The health of retired professional football players, particularly the latent effects of concussions, has been a hot topic lately. But the conversation about health problems suffered by NFL alums often overlooks cardiovascular disease.
To increase awareness of heart health among players, Stanford cardiologists and a nurse specialist will screen one-time NFL players of all ages at a cardiac-screening clinic on Saturday in San Francisco.
At the daylong clinic, players will undergo radiological and ultrasound scans of their arteries, as well as blood tests and counseling on heart-disease prevention. In addition, their wives will receive information and advice about heart-disease prevention for women. Sponsored by the NFL Player Care Foundation, the clinic is the first of its kind to be offered in the Bay Area.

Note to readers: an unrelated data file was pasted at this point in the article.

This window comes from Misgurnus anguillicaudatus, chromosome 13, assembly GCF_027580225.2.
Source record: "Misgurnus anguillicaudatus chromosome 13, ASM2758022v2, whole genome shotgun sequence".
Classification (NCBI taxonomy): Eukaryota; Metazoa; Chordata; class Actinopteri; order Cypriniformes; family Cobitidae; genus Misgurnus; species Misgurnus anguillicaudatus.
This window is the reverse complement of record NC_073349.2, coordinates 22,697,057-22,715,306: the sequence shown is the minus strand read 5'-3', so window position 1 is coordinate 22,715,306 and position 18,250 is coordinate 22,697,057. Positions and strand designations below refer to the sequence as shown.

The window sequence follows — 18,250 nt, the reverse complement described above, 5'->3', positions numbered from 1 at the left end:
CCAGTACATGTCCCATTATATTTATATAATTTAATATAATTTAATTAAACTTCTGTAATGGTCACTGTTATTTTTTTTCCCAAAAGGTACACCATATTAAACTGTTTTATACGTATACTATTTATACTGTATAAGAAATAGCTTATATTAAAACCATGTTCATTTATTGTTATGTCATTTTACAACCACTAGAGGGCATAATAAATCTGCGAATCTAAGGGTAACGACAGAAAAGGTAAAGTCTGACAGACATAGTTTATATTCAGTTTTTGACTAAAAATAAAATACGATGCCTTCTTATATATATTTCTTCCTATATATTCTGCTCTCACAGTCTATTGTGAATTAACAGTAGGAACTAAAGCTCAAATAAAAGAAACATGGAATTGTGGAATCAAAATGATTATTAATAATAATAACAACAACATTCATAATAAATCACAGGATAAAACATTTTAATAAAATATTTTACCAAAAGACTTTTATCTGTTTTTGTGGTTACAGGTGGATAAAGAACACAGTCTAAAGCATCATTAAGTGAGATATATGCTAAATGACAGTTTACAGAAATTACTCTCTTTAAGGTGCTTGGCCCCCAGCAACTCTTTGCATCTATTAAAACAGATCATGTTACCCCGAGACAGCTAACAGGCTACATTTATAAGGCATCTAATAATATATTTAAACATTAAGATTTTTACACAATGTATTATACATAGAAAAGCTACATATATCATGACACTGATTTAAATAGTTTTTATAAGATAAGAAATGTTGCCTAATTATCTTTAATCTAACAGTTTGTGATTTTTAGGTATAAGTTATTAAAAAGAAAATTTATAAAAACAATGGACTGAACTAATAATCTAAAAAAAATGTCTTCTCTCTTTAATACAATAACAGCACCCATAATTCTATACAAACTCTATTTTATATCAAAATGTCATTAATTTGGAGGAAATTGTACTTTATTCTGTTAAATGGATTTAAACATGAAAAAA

In a release, Michael McConnell, MD, acting director of the Preventive Cardiology Clinic at Stanford Hospital, discussed why it's important for players to be screened and how the clinic could prompt others to take action to prevent heart disease:
This is a group that is thought to be high risk. These guys had a period of time when they could eat anything they wanted because they had a strenuous exercise regime. Many are now overweight and, like a lot of people, have not gotten their cardiovascular risk assessed at the appropriate time.
Many recognize these former players. They are role models. If people see they're coming in to get their hearts checked, it may encourage them to think, 'I should probably see my doctor about getting my blood pressure and cholesterol checked, too.'
Previously: Stanford Hospital and 49ers team up to study biomechanics of football injuries and When can athletes return to play? Stanford researchers provide guidance
Photo by John Martinez Pavliga